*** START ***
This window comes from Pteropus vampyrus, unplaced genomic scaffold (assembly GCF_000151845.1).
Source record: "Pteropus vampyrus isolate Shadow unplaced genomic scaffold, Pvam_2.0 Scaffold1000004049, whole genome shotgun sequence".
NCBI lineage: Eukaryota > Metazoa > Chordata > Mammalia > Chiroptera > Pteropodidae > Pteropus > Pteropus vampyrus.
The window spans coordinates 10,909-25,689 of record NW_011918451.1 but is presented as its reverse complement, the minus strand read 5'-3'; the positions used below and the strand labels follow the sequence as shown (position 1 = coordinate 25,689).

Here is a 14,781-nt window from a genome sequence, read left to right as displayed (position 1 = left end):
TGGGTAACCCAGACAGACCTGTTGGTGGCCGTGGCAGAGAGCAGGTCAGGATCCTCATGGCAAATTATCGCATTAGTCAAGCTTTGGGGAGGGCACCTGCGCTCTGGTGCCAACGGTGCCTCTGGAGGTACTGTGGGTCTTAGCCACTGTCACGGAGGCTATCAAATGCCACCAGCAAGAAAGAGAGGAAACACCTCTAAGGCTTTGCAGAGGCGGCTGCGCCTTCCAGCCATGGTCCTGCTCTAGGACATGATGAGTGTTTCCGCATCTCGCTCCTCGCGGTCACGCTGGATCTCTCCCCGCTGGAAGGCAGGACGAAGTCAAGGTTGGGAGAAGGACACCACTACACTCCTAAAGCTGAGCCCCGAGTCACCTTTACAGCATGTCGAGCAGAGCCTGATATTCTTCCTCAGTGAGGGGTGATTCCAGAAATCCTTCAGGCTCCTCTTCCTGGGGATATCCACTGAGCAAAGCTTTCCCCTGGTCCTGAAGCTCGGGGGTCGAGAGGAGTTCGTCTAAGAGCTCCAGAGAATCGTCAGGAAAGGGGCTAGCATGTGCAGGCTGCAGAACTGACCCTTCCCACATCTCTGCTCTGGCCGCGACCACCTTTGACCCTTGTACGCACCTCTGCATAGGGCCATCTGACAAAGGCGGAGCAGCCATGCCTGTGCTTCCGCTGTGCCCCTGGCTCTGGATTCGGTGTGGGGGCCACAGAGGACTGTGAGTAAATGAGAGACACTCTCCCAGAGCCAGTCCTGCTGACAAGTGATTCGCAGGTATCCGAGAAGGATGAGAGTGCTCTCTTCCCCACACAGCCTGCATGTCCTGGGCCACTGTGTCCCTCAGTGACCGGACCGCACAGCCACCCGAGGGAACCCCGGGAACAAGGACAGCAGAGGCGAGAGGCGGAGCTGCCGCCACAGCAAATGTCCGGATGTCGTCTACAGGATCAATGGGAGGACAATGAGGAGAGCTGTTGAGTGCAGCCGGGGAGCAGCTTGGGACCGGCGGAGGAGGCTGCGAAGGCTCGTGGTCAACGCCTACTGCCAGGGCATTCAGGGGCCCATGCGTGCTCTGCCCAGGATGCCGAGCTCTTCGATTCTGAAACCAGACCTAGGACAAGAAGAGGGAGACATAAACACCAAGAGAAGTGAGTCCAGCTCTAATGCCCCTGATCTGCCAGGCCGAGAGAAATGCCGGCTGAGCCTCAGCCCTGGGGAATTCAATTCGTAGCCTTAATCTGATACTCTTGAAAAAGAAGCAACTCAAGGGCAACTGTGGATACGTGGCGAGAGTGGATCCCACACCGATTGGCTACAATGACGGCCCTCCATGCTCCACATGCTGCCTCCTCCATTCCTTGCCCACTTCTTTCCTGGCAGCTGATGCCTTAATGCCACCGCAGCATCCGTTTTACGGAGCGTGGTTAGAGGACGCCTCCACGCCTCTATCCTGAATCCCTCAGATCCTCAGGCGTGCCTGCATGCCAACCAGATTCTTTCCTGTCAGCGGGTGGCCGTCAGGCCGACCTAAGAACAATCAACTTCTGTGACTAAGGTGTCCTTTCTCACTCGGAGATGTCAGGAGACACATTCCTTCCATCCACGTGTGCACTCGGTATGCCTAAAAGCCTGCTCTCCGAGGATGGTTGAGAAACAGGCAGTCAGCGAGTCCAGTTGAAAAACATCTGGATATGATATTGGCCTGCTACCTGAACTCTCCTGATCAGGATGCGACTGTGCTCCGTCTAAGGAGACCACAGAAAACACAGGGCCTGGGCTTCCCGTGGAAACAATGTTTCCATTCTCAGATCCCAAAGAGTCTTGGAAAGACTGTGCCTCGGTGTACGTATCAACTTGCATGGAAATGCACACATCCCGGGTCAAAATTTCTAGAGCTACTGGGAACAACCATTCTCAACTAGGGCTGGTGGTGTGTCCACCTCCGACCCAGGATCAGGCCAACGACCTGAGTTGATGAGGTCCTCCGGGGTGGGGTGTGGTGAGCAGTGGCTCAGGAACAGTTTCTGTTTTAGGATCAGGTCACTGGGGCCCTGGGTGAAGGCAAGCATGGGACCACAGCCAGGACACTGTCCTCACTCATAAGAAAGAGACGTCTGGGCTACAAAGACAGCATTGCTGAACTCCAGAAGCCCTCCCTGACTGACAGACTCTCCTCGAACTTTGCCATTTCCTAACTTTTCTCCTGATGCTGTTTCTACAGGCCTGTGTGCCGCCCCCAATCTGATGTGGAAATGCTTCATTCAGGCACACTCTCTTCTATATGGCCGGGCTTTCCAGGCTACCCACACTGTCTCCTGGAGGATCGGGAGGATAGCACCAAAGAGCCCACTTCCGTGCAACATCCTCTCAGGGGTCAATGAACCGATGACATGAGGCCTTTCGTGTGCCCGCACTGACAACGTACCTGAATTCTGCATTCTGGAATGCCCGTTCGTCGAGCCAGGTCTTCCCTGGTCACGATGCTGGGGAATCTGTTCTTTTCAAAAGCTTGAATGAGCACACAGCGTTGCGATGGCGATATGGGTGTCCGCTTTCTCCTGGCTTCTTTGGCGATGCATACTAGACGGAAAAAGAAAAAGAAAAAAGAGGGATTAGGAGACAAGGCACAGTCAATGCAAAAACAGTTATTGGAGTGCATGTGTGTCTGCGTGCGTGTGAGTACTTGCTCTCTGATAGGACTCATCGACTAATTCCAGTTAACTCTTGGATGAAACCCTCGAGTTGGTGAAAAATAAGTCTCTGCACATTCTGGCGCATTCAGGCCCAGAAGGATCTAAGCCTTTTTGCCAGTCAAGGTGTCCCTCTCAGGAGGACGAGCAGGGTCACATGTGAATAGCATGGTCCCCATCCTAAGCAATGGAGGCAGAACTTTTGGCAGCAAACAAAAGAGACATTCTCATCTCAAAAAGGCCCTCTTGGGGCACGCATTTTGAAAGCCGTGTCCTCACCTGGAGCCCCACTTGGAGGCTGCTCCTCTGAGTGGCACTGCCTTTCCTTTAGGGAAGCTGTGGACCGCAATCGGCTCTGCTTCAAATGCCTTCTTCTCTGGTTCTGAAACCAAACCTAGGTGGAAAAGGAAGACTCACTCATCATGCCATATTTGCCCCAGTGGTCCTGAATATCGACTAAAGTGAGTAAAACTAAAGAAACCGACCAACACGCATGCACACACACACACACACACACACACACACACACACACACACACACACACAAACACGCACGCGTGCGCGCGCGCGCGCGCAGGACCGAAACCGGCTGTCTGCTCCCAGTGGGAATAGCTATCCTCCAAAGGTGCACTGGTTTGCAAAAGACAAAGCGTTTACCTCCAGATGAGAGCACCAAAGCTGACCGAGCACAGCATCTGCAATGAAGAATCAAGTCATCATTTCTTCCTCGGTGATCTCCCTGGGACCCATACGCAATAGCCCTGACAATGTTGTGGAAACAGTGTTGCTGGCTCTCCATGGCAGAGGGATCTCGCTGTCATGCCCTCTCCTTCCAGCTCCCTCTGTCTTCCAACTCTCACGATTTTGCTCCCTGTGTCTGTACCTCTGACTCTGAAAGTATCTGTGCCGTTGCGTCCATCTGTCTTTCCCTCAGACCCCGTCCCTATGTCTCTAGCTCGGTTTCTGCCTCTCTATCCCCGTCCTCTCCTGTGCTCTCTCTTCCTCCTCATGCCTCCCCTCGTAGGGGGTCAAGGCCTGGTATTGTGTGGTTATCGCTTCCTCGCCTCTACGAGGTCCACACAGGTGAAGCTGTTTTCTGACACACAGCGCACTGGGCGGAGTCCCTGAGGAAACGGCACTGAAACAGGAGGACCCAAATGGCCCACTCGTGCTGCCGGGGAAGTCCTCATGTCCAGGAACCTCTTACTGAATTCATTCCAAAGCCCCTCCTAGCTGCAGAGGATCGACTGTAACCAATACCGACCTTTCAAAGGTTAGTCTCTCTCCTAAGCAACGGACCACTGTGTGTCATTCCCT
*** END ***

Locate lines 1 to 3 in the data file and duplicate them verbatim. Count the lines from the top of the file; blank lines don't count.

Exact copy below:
This window comes from Pteropus vampyrus, unplaced genomic scaffold (assembly GCF_000151845.1).
Source record: "Pteropus vampyrus isolate Shadow unplaced genomic scaffold, Pvam_2.0 Scaffold1000004049, whole genome shotgun sequence".
NCBI lineage: Eukaryota > Metazoa > Chordata > Mammalia > Chiroptera > Pteropodidae > Pteropus > Pteropus vampyrus.